It finally feels like spring, and after a winter of sticking close to home and mostly riding around town, spring means it’s time for bike camping! Like a lot of folks, I’m pretty busy, especially working in a bike shop in the spring, and it’s hard to string together two or three days with no commitments so I can take off on even a weekend tour. As a result, I’ve become really fond of what Rivendell’s Grant Petersen refers to as “S24Os” or “Sub-24-Hour Overnights,” which we at Rev tend to shorten even further to “Sub-24s.” What that means is, well, exactly what it sounds like, a short bike camping trip that takes you out for less than 24 hours.
Practically speaking, this usually means leaving after work, riding somewhere an hour or two away, setting up camp and riding home in the morning. Often I’ll try to schedule mine so the return day is my day off, so I can take my time (and give my legs a break after I get back) but sometimes I’ll find myself cruising home in the early morning hours so I can get cleaned up before the shop opens.
Aside from being a way to squeeze a quick adventure into a busy schedule, a Sub-24 can be a bit gentler on your gear budget than an extended tour, especially if you’re camping close to home. You don’t need to pack for every eventuality, just to get through the night. And if you’re not going far, expensive, ultralight camping gear is less of a priority and you certainly don’t need a purpose-built touring bike.
For our first outing this year, a couple friends and I chose to ride down the Glacial Drumlin Trail to Sandhill Station Campground near Lake Mills, about 25 miles each way. It turned out to be perfect weather for sleeping under the stars, warm and dry enough I didn’t miss my tent, and cool enough that mosquitoes weren’t out yet, and the moon was so bright I didn’t even need my headlamp to find my way around camp! It was a very auspicious start to what I hope to be a season full of such trips.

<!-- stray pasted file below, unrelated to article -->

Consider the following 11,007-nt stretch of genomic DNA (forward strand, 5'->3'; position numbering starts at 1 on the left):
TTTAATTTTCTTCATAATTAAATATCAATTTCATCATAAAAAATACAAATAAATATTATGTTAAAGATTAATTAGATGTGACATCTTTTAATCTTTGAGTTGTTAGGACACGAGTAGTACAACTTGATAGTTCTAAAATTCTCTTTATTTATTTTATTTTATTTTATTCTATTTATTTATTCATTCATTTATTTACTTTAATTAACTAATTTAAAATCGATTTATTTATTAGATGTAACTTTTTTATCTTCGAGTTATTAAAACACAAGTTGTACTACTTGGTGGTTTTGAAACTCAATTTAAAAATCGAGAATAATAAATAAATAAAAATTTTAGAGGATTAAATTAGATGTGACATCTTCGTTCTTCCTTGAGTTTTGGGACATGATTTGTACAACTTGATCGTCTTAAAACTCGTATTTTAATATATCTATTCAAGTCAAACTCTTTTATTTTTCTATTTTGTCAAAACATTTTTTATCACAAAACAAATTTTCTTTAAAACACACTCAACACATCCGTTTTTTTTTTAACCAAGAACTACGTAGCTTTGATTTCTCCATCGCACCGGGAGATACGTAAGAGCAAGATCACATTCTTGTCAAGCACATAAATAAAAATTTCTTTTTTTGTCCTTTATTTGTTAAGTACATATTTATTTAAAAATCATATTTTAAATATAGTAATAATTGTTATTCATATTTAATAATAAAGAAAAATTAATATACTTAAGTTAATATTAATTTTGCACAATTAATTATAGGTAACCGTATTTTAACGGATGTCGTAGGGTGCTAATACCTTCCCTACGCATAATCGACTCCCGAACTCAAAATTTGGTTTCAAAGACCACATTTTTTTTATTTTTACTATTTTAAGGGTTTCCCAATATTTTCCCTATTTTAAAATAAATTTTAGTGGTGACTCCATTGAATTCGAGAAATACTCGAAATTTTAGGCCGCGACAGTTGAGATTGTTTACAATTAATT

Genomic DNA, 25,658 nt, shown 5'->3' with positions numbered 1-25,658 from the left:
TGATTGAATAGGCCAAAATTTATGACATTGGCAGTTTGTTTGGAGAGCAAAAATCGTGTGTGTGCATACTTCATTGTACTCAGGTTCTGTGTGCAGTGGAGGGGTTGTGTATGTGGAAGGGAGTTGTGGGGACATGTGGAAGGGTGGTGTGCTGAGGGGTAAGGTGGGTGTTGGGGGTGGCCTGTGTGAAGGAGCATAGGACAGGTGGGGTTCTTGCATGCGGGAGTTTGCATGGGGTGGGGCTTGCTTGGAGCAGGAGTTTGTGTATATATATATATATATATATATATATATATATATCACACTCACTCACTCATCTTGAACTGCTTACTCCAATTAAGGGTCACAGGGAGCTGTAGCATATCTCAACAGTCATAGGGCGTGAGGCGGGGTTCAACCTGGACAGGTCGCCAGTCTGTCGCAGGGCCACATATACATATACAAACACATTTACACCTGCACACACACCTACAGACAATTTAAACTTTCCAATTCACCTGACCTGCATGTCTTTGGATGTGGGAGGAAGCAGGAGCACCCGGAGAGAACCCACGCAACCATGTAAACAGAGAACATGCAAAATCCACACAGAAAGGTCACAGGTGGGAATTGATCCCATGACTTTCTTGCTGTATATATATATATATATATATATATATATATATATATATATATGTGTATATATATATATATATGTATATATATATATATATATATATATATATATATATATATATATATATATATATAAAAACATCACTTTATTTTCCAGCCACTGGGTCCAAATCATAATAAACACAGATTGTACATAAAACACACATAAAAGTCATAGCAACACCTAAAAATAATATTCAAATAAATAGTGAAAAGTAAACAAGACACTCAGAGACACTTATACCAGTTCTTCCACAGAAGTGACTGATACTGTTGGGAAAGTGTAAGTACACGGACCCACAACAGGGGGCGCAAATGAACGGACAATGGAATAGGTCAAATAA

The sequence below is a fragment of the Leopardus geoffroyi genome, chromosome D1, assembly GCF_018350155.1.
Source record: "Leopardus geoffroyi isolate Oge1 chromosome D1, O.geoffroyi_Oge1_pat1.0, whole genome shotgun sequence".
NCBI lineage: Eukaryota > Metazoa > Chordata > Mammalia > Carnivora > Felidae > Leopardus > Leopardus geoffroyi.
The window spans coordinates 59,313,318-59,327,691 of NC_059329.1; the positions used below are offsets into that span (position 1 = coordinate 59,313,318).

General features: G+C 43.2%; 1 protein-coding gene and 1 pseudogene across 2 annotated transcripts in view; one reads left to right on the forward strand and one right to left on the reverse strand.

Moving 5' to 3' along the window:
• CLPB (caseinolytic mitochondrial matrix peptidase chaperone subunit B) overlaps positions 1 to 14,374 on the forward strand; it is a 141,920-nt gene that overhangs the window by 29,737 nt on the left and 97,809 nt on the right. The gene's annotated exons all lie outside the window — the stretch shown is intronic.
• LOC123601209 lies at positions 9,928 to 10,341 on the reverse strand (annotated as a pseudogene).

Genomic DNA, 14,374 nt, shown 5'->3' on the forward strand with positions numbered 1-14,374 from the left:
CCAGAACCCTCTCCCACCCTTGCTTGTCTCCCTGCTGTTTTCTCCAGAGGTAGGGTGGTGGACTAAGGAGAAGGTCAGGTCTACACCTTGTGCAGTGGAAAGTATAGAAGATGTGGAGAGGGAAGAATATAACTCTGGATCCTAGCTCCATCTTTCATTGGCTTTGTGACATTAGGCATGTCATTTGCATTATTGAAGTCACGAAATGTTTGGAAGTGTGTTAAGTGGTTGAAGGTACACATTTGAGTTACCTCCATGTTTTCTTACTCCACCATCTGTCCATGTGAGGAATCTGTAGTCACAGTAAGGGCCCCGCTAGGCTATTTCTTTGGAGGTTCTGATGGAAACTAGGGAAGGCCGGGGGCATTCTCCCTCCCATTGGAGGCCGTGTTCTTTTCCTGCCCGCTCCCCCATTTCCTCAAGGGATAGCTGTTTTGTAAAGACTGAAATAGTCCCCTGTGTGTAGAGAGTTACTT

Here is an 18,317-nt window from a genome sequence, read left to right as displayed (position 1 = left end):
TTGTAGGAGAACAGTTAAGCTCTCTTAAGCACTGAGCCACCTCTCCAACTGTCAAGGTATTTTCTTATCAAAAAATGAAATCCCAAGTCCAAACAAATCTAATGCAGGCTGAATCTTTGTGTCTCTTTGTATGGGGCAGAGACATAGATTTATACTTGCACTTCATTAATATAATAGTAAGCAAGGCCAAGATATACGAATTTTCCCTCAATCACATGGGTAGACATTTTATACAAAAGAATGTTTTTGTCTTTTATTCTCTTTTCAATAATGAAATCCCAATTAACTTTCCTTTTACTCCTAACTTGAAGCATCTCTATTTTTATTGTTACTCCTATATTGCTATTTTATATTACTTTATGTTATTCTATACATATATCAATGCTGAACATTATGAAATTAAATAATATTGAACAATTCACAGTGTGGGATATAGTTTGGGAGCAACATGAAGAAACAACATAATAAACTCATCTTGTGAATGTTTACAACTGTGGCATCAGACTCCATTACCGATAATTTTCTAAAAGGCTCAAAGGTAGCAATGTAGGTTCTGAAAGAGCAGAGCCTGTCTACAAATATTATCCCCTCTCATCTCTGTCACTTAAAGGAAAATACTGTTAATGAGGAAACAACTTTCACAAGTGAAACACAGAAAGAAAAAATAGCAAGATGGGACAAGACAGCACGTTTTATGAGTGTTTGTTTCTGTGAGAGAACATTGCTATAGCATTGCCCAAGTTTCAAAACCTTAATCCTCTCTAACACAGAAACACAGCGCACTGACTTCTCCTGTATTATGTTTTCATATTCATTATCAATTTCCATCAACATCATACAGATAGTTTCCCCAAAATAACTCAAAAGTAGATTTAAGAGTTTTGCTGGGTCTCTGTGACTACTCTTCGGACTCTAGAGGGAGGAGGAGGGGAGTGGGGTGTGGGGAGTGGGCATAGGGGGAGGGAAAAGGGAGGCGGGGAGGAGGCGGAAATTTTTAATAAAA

And, of course, I plan to open up a number of those trips to anyone who’d like to come along, including one or two that will take us less than ten miles from the shop, making it easy for just about anybody to join in. And we’re always happy to offer advice on what to bring and how to carry it on your bike.
SO, WHAT DID I RIDE AND PACK?
For those who are wondering about my own set-up for carrying camping gear I’ll lay it out below. All of the on-bike gear I’m using is stuff that we sell at Revolution Cycles, but of course if you have bags, baskets or racks of your own, you can make them work!
The Bike: Surly Ogre, a custom build with Shimano Deore 2x10 drivetrain, Schwalbe Big Ben tires, Planet Bike Cascadia fenders and a Velo Orange leather saddle
Front Bag: Surly Porteur House Bag mounted to a Soma Porteur Rack.
Frame Bag: Revelate Tangle Bag
Seat Bag: Revelate Vischacha
Tool Kit: Topeak Road Morph pump, Topeak Alien multitool, Boeshield T9 2 oz. bottle, Rema Tour patch kit
Camping Gear: Self-inflating mattress, sleeping bag, iso-butane camp stove and fuel bottle, backpacking kettle, mug, bowl and spork, camp knife, extra layer of clothing, water bottles and headlamp. (I didn’t bring a tent for this trip)
Entertainment: Big Muddy MM-8 mandolin